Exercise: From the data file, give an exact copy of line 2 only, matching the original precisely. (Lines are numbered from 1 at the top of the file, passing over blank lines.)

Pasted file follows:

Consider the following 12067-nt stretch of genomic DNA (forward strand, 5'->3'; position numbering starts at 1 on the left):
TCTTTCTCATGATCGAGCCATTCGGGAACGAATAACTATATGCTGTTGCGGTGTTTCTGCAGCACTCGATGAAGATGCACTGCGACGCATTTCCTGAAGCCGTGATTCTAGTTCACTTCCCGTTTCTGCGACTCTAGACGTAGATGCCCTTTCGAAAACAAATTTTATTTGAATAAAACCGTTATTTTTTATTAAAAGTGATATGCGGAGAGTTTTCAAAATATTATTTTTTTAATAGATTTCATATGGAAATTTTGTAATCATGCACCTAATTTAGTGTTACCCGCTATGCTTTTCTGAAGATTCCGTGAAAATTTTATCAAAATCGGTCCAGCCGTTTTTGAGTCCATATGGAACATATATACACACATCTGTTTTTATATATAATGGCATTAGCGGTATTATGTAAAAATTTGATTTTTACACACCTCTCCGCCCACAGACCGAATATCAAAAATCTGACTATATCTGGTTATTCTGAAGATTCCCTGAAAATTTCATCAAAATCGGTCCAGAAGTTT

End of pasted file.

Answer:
TCTTTCTCATGATCGAGCCATTCGGGAACGAATAACTATATGCTGTTGCGGTGTTTCTGCAGCACTCGATGAAGATGCACTGCGACGCATTTCCTGAAGCCGTGATTCTAGTTCACTTCCCGTTTCTGCGACTCTAGACGTAGATGCCCTTTCGAAAACAAATTTTATTTGAATAAAACCGTTATTTTTTATTAAAAGTGATATGCGGAGAGTTTTCAAAATATTATTTTTTTAATAGATTTCATATGGAAATTTTGTAATCATGCACCTAATTTAGTGTTACCCGCTATGCTTTTCTGAAGATTCCGTGAAAATTTTATCAAAATCGGTCCAGCCGTTTTTGAGTCCATATGGAACATATATACACACATCTGTTTTTATATATAATGGCATTAGCGGTATTATGTAAAAATTTGATTTTTACACACCTCTCCGCCCACAGACCGAATATCAAAAATCTGACTATATCTGGTTATTCTGAAGATTCCCTGAAAATTTCATCAAAATCGGTCCAGAAGTTT